Work-study in Germany

In September 2013, the local governments of the Alsace and Baden-Württemberg regions signed a Franco-German convention to facilitate the training of young French and German people in the Upper Rhine region.

For example, students enrolled in the second year of a CAWEB Master’s degree can carry out the practical part of their apprenticeships as part of cross-border apprenticeship contracts with host companies located in the Upper Rhine region.

Which areas are covered by the Upper Rhine territory?


The Upper Rhine territory includes the entire Alsace region as well as part of the Länder of Baden-Württemberg and Rhineland-Palatinate.


What are the terms and conditions for an apprenticeship in Germany?

In order to benefit from cross-border apprenticeships, students must:

  • Be enrolled in the second year of the CAWEB Master’s degree (whether on-campus or in distance learning)
  • Speak German and/or possess a high level of proficiency in German
  • Have found a suitable host company in the Upper Rhine area (west of Baden-Württemberg or in the south of Rhineland-Palatinate)
  • Be under 30 years of age when signing the apprenticeship contract.

Of course, the apprenticeship must relate to at least one of the fields taught in the Master’s program.

How does cross-border apprenticeship work?

The apprentice signs a full-time apprenticeship contract with his/her host company (full-time in Germany is about 40 hours/week). The three parties involved (i.e. the host company, the University of Strasbourg, and the student) sign a partnership agreement with the University Apprenticeship Training Centre (CFAU Alsace).

In terms of organization, cross-border apprenticeships function in much the same way as in France. The practical part takes place within the German host company and the theoretical part is provided by the University of Strasbourg. Courses take place at the University’s premises for on-campus students and remotely for distance learning students.

As with any apprenticeship, holidays are to be taken during the practical part, i.e. during days spent working in the host companies. Since university holidays are spent entirely on host company premises, it is possible to take leave during this period. Leave should not be taken during the theoretical part of the training.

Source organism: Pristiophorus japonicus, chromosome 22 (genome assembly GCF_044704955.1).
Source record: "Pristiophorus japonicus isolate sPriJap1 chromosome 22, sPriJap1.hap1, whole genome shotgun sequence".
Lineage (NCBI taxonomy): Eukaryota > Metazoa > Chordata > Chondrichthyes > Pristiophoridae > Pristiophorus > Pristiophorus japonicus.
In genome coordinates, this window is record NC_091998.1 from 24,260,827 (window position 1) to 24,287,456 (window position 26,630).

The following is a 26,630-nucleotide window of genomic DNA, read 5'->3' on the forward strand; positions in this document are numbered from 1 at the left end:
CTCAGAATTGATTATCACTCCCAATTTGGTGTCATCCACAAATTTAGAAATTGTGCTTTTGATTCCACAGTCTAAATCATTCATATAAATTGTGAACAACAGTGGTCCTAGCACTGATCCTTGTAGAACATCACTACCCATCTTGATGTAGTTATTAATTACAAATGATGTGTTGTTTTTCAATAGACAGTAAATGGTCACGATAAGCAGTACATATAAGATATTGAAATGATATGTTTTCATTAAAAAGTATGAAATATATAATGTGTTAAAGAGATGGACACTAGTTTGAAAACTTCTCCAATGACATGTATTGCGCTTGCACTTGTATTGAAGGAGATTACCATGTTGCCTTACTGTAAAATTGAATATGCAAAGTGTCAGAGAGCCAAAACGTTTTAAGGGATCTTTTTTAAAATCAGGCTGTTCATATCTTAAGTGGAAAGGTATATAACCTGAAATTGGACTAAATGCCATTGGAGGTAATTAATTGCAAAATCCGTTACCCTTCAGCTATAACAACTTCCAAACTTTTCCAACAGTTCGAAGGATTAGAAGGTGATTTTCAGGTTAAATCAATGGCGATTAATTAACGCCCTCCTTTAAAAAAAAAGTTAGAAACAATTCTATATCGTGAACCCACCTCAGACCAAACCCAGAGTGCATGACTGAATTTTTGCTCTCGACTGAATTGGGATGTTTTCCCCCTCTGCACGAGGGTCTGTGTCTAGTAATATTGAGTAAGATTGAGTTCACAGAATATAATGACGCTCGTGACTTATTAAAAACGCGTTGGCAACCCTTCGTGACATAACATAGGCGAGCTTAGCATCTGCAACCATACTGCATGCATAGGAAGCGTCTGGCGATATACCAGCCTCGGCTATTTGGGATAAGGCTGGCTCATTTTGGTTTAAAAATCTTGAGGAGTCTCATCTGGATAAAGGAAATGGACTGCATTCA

Salary and status of the cross-border apprentice

Cross-border apprentices are subject to German labor law. He/she has the same right to annual leave as the other employees in his/her host company.

Cross-border apprentices are no longer considered students under the German Social Security system. Apprentices now have the status of cross-border worker and can no longer be affiliated to a student social security. However, apprentices are still valid holders of student cards, and can still take advantage of the many advantages offered to students through this system.

Despite the introduction of a minimum wage in Germany, apprentices in training cannot benefit from it. An apprentice’s salary shall therefore be agreed upon with the employer, by mutual agreement upon signing of the apprenticeship contract. Generally speaking, host companies refer to collective agreements in force in the professional domain they operate in, or to the remuneration rate for interns (often around 700 and 800 euros per month) when determining appropriate remuneration for apprentices.

Social protection

Whether an apprentice is attending courses or working in a host company situated in France or Germany, the apprentice must be insured on both sides of the border.

The cross-border apprentice benefits from the same social protection and accident insurance as other employees of the host company. Before the beginning of the apprenticeship, the employer must register the apprentice with a German health insurance company of his/her choice. Both the apprentice and his/her employer contribute to the cost of the insurance.

The apprentice then receives the German equivalent of the French Health Insurance card “Carte Vitale”, also known as the Gesundheitskarte. He/she can also have the European Health Insurance Card (europäische Krankenversicherungskarte) on the back of his/her Gesundheitskarte, which enables him/her to certify his/her entitlement to health insurance and on-the-spot health cover in EU member states.

When registering with a German medical insurance company, the apprentice must ask the fund to provide him/her with an E106 (formerly S1) form. He/she must then send it to the National Health Insurance Scheme in France (CPAM), which will be his/her French health insurance fund, in order to link his/her French and German health insurance funds. The apprentice must keep his/her social security card or the ‘Carte Vitale’, which will be updated to suit his/her professional situation.

Thus, the apprentice can be insured on both sides of the Rhine and will be able to claim medical benefits in both France and Germany.


University of Strasbourg apprenticeship learning officer:
+33 3 68 85 61 59

Cross-border learning officers:
Sarah SEITZ:
+33 (0)3 67 68 01 00


Frédéric LEROY:
+33 (0)3 67 68 01 00

University Apprenticeship Training Centre (CFAU):
+33 3 89 33 33 65 90

My company is located in Karlsruhe, Germany. This is where I decided to do my Master 2 remotely. I am a “Mediengestalterin” (media designer) in an advertising agency. My job consists of creating various print media (flyers, posters, etc.) and developing and maintaining CMS websites. Being immersed in Germany is an ideal way to perfect your language skills as well as those related to the digital world, all of this in a professional context.

Elodie Chosson, Print and Digital Media Designer – Mediengestalterin in Print und Digital